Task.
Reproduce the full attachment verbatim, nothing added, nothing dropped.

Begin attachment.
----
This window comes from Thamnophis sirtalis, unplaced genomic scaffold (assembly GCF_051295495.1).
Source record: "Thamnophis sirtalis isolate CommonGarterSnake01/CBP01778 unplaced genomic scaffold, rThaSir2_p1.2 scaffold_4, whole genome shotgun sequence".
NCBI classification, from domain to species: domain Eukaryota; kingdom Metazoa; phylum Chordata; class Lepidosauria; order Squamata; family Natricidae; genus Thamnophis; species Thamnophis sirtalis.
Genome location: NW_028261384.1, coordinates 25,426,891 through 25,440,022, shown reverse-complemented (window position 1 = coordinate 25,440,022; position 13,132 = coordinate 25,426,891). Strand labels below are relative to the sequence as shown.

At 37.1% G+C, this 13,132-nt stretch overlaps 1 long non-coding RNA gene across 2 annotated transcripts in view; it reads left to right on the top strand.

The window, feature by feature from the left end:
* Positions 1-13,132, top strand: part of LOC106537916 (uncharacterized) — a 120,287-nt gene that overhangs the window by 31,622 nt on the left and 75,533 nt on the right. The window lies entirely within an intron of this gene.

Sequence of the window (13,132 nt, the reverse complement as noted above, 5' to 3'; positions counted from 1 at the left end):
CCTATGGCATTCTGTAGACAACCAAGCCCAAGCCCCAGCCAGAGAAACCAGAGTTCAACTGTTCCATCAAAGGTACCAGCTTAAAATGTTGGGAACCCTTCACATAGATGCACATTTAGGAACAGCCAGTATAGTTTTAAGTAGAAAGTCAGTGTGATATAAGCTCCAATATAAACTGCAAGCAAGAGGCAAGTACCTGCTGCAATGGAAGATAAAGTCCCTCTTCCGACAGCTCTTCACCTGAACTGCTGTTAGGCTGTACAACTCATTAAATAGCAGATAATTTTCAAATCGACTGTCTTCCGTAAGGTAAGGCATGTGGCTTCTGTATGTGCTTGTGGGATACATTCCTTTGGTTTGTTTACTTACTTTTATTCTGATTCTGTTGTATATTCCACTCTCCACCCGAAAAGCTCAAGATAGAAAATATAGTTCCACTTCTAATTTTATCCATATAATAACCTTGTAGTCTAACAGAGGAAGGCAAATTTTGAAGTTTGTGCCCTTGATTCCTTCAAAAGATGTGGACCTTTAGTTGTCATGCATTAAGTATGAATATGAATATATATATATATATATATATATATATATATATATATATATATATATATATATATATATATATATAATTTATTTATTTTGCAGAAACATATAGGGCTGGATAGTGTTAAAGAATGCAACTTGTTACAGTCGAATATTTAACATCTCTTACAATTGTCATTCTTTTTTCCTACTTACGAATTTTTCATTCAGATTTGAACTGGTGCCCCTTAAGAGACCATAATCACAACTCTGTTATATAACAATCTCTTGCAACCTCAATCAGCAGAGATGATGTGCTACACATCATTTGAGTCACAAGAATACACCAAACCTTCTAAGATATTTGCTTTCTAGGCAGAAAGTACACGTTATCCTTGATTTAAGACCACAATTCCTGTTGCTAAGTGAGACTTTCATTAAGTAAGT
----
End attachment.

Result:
This window comes from Thamnophis sirtalis, unplaced genomic scaffold (assembly GCF_051295495.1).
Source record: "Thamnophis sirtalis isolate CommonGarterSnake01/CBP01778 unplaced genomic scaffold, rThaSir2_p1.2 scaffold_4, whole genome shotgun sequence".
NCBI classification, from domain to species: domain Eukaryota; kingdom Metazoa; phylum Chordata; class Lepidosauria; order Squamata; family Natricidae; genus Thamnophis; species Thamnophis sirtalis.
Genome location: NW_028261384.1, coordinates 25,426,891 through 25,440,022, shown reverse-complemented (window position 1 = coordinate 25,440,022; position 13,132 = coordinate 25,426,891). Strand labels below are relative to the sequence as shown.

At 37.1% G+C, this 13,132-nt stretch overlaps 1 long non-coding RNA gene across 2 annotated transcripts in view; it reads left to right on the top strand.

The window, feature by feature from the left end:
* Positions 1-13,132, top strand: part of LOC106537916 (uncharacterized) — a 120,287-nt gene that overhangs the window by 31,622 nt on the left and 75,533 nt on the right. The window lies entirely within an intron of this gene.

Sequence of the window (13,132 nt, the reverse complement as noted above, 5' to 3'; positions counted from 1 at the left end):
CCTATGGCATTCTGTAGACAACCAAGCCCAAGCCCCAGCCAGAGAAACCAGAGTTCAACTGTTCCATCAAAGGTACCAGCTTAAAATGTTGGGAACCCTTCACATAGATGCACATTTAGGAACAGCCAGTATAGTTTTAAGTAGAAAGTCAGTGTGATATAAGCTCCAATATAAACTGCAAGCAAGAGGCAAGTACCTGCTGCAATGGAAGATAAAGTCCCTCTTCCGACAGCTCTTCACCTGAACTGCTGTTAGGCTGTACAACTCATTAAATAGCAGATAATTTTCAAATCGACTGTCTTCCGTAAGGTAAGGCATGTGGCTTCTGTATGTGCTTGTGGGATACATTCCTTTGGTTTGTTTACTTACTTTTATTCTGATTCTGTTGTATATTCCACTCTCCACCCGAAAAGCTCAAGATAGAAAATATAGTTCCACTTCTAATTTTATCCATATAATAACCTTGTAGTCTAACAGAGGAAGGCAAATTTTGAAGTTTGTGCCCTTGATTCCTTCAAAAGATGTGGACCTTTAGTTGTCATGCATTAAGTATGAATATGAATATATATATATATATATATATATATATATATATATATATATATATATATATATATATATATATATAATTTATTTATTTTGCAGAAACATATAGGGCTGGATAGTGTTAAAGAATGCAACTTGTTACAGTCGAATATTTAACATCTCTTACAATTGTCATTCTTTTTTCCTACTTACGAATTTTTCATTCAGATTTGAACTGGTGCCCCTTAAGAGACCATAATCACAACTCTGTTATATAACAATCTCTTGCAACCTCAATCAGCAGAGATGATGTGCTACACATCATTTGAGTCACAAGAATACACCAAACCTTCTAAGATATTTGCTTTCTAGGCAGAAAGTACACGTTATCCTTGATTTAAGACCACAATTCCTGTTGCTAAGTGAGACTTTCATTAAGTAAGT